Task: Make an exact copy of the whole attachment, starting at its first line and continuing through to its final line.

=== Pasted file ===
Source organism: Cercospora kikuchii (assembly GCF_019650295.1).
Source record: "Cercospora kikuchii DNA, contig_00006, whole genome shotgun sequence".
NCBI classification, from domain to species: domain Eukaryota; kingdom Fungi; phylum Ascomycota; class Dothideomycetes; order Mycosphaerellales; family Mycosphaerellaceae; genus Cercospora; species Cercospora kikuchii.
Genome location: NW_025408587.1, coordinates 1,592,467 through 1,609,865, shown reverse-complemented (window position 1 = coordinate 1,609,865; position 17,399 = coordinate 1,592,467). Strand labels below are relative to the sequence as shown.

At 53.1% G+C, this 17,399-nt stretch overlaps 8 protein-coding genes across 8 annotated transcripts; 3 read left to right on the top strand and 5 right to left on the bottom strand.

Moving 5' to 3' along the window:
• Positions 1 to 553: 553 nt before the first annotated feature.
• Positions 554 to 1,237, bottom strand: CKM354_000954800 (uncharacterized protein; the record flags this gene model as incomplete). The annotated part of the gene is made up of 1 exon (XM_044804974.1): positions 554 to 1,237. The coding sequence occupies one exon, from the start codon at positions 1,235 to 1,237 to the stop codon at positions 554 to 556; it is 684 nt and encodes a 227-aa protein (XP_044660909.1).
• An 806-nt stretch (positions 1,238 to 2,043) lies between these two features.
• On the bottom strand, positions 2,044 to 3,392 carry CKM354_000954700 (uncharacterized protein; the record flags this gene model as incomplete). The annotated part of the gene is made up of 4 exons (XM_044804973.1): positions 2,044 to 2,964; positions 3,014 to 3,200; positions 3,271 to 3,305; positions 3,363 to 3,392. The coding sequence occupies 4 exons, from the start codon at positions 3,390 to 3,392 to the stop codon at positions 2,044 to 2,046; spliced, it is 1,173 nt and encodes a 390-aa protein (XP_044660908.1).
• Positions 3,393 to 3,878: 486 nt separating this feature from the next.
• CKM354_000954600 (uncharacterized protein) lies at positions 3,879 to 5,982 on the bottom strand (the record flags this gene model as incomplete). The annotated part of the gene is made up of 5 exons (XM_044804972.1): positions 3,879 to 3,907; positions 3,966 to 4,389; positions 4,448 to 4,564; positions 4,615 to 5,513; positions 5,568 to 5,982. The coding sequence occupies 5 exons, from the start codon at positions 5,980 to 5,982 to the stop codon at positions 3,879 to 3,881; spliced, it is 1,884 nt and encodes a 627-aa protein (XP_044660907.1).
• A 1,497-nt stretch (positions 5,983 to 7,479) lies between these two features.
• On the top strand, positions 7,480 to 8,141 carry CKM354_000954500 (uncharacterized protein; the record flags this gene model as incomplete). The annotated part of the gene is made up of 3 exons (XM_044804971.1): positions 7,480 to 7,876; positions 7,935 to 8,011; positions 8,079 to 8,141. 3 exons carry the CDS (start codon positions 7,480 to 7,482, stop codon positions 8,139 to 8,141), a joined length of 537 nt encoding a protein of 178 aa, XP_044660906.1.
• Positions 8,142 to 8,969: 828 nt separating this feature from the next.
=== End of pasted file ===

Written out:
Source organism: Cercospora kikuchii (assembly GCF_019650295.1).
Source record: "Cercospora kikuchii DNA, contig_00006, whole genome shotgun sequence".
NCBI classification, from domain to species: domain Eukaryota; kingdom Fungi; phylum Ascomycota; class Dothideomycetes; order Mycosphaerellales; family Mycosphaerellaceae; genus Cercospora; species Cercospora kikuchii.
Genome location: NW_025408587.1, coordinates 1,592,467 through 1,609,865, shown reverse-complemented (window position 1 = coordinate 1,609,865; position 17,399 = coordinate 1,592,467). Strand labels below are relative to the sequence as shown.

At 53.1% G+C, this 17,399-nt stretch overlaps 8 protein-coding genes across 8 annotated transcripts; 3 read left to right on the top strand and 5 right to left on the bottom strand.

Moving 5' to 3' along the window:
• Positions 1 to 553: 553 nt before the first annotated feature.
• Positions 554 to 1,237, bottom strand: CKM354_000954800 (uncharacterized protein; the record flags this gene model as incomplete). The annotated part of the gene is made up of 1 exon (XM_044804974.1): positions 554 to 1,237. The coding sequence occupies one exon, from the start codon at positions 1,235 to 1,237 to the stop codon at positions 554 to 556; it is 684 nt and encodes a 227-aa protein (XP_044660909.1).
• An 806-nt stretch (positions 1,238 to 2,043) lies between these two features.
• On the bottom strand, positions 2,044 to 3,392 carry CKM354_000954700 (uncharacterized protein; the record flags this gene model as incomplete). The annotated part of the gene is made up of 4 exons (XM_044804973.1): positions 2,044 to 2,964; positions 3,014 to 3,200; positions 3,271 to 3,305; positions 3,363 to 3,392. The coding sequence occupies 4 exons, from the start codon at positions 3,390 to 3,392 to the stop codon at positions 2,044 to 2,046; spliced, it is 1,173 nt and encodes a 390-aa protein (XP_044660908.1).
• Positions 3,393 to 3,878: 486 nt separating this feature from the next.
• CKM354_000954600 (uncharacterized protein) lies at positions 3,879 to 5,982 on the bottom strand (the record flags this gene model as incomplete). The annotated part of the gene is made up of 5 exons (XM_044804972.1): positions 3,879 to 3,907; positions 3,966 to 4,389; positions 4,448 to 4,564; positions 4,615 to 5,513; positions 5,568 to 5,982. The coding sequence occupies 5 exons, from the start codon at positions 5,980 to 5,982 to the stop codon at positions 3,879 to 3,881; spliced, it is 1,884 nt and encodes a 627-aa protein (XP_044660907.1).
• A 1,497-nt stretch (positions 5,983 to 7,479) lies between these two features.
• On the top strand, positions 7,480 to 8,141 carry CKM354_000954500 (uncharacterized protein; the record flags this gene model as incomplete). The annotated part of the gene is made up of 3 exons (XM_044804971.1): positions 7,480 to 7,876; positions 7,935 to 8,011; positions 8,079 to 8,141. 3 exons carry the CDS (start codon positions 7,480 to 7,482, stop codon positions 8,139 to 8,141), a joined length of 537 nt encoding a protein of 178 aa, XP_044660906.1.
• Positions 8,142 to 8,969: 828 nt separating this feature from the next.